The Covington officer involved a struggle that resulted in a man’s death earlier this month will not be prosecuted, Kenton County Commonwealth Attorney Rob Sanders said at a press conference Wednesday.
Ethan Livingood shot Ludlow resident Garren Patty on July 9 after what Sanders called a violent attack on the officer.
Sanders discussed the results of the investigation into the incident at the press conference, where the body camera footage of the incident was shown.
“This is the most violent physical attack I’ve seen upon a law enforcement officer in Kenton County since I’ve been commonwealth attorney for almost 18 years,” Sanders said. “Ethan Livingood was undoubtedly justified in his use of force and self defense.”
Sanders wrote in a statement that the use of deadly force was both “justified and legal” and that he found “no probable cause to believe any crime was committed by Livingood.”
Thus, no criminal prosecution against the officer will take place.
Patty had a criminal history that included theft, marijuana possession and an assault charge, Sanders said. He added that he’s had multiple addresses throughout the county over years, but he was not aware of Patty’s living arrangements at the time of the shooting.
Livingood was hired on as a Covington police officer in 2016, Sanders said. He works as a patrolling officer but also has worked as a field training officer, a bike officer and a member of the SWAT team. Sanders said that Livingood did not have any disciplinary actions on his record.
Sanders then went on to describe the events of the day leading up to the shooting before playing the entire, unedited body camera video.
Sanders said that on July 9, a 911 caller had reported a man acting strangely and damaging cars along Oakland Avenue.
“The person that did that damage to the car when confronted by the 911 caller then threatened the caller and left on foot, headed toward the Licking River,” Sanders said.
Livingood later encountered Patty as he was moving down Glenway, Sanders said.
LINK nky is not posting the body camera footage online, but below is a description of what occurred based on what was shown at the press conference.
The body camera footage showed Livingood leaving his car and approaching Patty, who was shirtless and yelling. Livingood asked why Patty was screaming and if he was OK. Livingood then asked Patty to sit down so they could talk.
Patty refused and approached Livingood, who instructed him to stop. When Patty refused again, Livingood brandished his taser and told him to stop again.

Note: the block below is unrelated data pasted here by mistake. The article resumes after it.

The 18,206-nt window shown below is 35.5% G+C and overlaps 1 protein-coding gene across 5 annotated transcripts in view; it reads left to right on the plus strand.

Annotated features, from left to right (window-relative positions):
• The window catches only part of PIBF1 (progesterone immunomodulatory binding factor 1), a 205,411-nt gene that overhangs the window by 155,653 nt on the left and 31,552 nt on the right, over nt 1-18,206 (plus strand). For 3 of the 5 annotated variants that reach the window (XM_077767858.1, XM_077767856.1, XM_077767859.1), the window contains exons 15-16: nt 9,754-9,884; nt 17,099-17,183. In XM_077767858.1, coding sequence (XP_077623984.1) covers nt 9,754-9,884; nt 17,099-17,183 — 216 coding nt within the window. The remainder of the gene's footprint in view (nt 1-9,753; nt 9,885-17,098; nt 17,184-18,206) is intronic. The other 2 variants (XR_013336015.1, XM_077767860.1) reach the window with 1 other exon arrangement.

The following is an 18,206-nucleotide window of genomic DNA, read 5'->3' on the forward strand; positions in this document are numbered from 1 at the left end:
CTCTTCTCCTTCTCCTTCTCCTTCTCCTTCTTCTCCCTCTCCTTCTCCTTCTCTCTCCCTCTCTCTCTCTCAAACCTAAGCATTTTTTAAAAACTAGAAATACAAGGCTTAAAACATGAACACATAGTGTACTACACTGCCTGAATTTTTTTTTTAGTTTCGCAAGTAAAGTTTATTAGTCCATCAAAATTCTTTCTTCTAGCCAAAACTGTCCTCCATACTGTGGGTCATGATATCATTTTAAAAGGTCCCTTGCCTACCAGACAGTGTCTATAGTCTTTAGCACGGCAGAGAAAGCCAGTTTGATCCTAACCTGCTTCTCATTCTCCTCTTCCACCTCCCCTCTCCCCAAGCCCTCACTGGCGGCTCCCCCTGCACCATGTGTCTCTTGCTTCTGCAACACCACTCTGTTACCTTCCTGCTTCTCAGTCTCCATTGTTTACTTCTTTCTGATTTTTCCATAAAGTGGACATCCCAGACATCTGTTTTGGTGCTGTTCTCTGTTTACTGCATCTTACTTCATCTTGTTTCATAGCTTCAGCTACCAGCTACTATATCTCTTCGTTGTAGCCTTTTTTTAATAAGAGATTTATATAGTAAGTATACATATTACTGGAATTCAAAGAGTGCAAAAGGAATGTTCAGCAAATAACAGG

Patty then raised his hands and charged the officer, who discharged his Taser twice but failed to stop Patty’s advance. A struggle ensued on the ground.
It’s difficult to tell the details of the fight from the body cam footage, but Livingood can be heard saying that Patty has his gun.
Livingood ultimately shot Patty seven times, Sanders said.
The video shows that when Livingood regained his footing, Patty was laying on the pavement. Livingood immediately called for backup and first aid.
Later on in the video, after EMS and other officers arrived, Livingood began crying.
“I was just talking to him, man,” Livingood said. “I couldn’t get him to stop.”
Patty was transported to the University of Cincinnati Medical Center, where he died of his wounds. Livingood was treated for minor injuries.
After the shooting, the officer was placed on administrative leave pending an investigation from Kentucky State Police.
“It is obvious from this video that Specialist Livingood did not want this fight, but the fight was thrust upon him,” Sanders said.
Sanders went on to say that toxicology reports have not yet been completed, so his office doesn’t currently know if Patty was intoxicated. He also said that investigations failed to uncover a history of mental illness.
This was Livingood’s first encounter as a police officer where he was responsible for someone’s death, Sanders said. He had been in contact with the officer since the incident.
“I’m sure he will recover from the physical injuries he suffered much, much faster than will the weight of his actions and knowing what the outcome of this encounter was,” Sanders said.
Read the commonwealth attorney’s full written statement here.